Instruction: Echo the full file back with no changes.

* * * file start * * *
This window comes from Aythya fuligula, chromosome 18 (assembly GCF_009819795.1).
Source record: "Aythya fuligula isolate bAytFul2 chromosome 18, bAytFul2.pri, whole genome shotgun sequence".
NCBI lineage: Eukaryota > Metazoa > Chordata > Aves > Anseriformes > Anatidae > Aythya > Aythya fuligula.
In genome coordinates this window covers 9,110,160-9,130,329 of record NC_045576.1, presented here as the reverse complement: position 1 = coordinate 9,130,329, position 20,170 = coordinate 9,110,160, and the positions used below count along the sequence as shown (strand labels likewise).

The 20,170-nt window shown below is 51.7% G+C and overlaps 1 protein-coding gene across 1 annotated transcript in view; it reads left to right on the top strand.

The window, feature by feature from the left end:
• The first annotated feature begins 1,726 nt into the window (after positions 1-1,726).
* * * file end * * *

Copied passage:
This window comes from Aythya fuligula, chromosome 18 (assembly GCF_009819795.1).
Source record: "Aythya fuligula isolate bAytFul2 chromosome 18, bAytFul2.pri, whole genome shotgun sequence".
NCBI lineage: Eukaryota > Metazoa > Chordata > Aves > Anseriformes > Anatidae > Aythya > Aythya fuligula.
In genome coordinates this window covers 9,110,160-9,130,329 of record NC_045576.1, presented here as the reverse complement: position 1 = coordinate 9,130,329, position 20,170 = coordinate 9,110,160, and the positions used below count along the sequence as shown (strand labels likewise).

The 20,170-nt window shown below is 51.7% G+C and overlaps 1 protein-coding gene across 1 annotated transcript in view; it reads left to right on the top strand.

The window, feature by feature from the left end:
• The first annotated feature begins 1,726 nt into the window (after positions 1-1,726).